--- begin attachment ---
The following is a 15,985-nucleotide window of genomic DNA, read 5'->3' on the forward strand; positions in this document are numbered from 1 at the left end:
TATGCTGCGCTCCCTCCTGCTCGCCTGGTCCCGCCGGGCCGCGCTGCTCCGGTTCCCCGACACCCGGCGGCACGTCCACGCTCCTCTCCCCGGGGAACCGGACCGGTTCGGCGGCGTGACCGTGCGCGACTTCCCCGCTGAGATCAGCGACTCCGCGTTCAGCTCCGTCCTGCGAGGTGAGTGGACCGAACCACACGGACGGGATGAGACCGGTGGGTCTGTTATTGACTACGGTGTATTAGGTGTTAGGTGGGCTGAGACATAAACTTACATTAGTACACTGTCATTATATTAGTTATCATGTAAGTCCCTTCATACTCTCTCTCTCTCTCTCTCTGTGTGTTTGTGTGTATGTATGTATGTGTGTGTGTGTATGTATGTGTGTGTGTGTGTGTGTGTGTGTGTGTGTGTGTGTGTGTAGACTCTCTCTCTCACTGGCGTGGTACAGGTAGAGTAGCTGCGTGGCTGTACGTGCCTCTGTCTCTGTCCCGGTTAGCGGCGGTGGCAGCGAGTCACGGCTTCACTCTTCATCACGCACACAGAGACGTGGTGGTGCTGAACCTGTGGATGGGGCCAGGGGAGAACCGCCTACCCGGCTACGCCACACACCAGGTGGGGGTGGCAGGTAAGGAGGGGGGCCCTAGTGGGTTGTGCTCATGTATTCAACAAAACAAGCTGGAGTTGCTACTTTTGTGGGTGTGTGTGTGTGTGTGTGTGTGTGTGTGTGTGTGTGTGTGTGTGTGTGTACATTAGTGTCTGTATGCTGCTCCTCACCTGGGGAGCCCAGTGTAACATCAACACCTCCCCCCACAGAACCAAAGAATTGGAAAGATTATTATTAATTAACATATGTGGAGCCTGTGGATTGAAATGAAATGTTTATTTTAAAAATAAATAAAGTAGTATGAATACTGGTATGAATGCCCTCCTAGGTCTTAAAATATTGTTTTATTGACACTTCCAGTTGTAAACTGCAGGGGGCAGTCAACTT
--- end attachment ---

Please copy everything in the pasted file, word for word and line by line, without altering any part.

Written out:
The following is a 15,985-nucleotide window of genomic DNA, read 5'->3' on the forward strand; positions in this document are numbered from 1 at the left end:
TATGCTGCGCTCCCTCCTGCTCGCCTGGTCCCGCCGGGCCGCGCTGCTCCGGTTCCCCGACACCCGGCGGCACGTCCACGCTCCTCTCCCCGGGGAACCGGACCGGTTCGGCGGCGTGACCGTGCGCGACTTCCCCGCTGAGATCAGCGACTCCGCGTTCAGCTCCGTCCTGCGAGGTGAGTGGACCGAACCACACGGACGGGATGAGACCGGTGGGTCTGTTATTGACTACGGTGTATTAGGTGTTAGGTGGGCTGAGACATAAACTTACATTAGTACACTGTCATTATATTAGTTATCATGTAAGTCCCTTCATACTCTCTCTCTCTCTCTCTCTGTGTGTTTGTGTGTATGTATGTATGTGTGTGTGTGTATGTATGTGTGTGTGTGTGTGTGTGTGTGTGTGTGTGTGTGTGTGTAGACTCTCTCTCTCACTGGCGTGGTACAGGTAGAGTAGCTGCGTGGCTGTACGTGCCTCTGTCTCTGTCCCGGTTAGCGGCGGTGGCAGCGAGTCACGGCTTCACTCTTCATCACGCACACAGAGACGTGGTGGTGCTGAACCTGTGGATGGGGCCAGGGGAGAACCGCCTACCCGGCTACGCCACACACCAGGTGGGGGTGGCAGGTAAGGAGGGGGGCCCTAGTGGGTTGTGCTCATGTATTCAACAAAACAAGCTGGAGTTGCTACTTTTGTGGGTGTGTGTGTGTGTGTGTGTGTGTGTGTGTGTGTGTGTGTGTGTGTGTGTACATTAGTGTCTGTATGCTGCTCCTCACCTGGGGAGCCCAGTGTAACATCAACACCTCCCCCCACAGAACCAAAGAATTGGAAAGATTATTATTAATTAACATATGTGGAGCCTGTGGATTGAAATGAAATGTTTATTTTAAAAATAAATAAAGTAGTATGAATACTGGTATGAATGCCCTCCTAGGTCTTAAAATATTGTTTTATTGACACTTCCAGTTGTAAACTGCAGGGGGCAGTCAACTT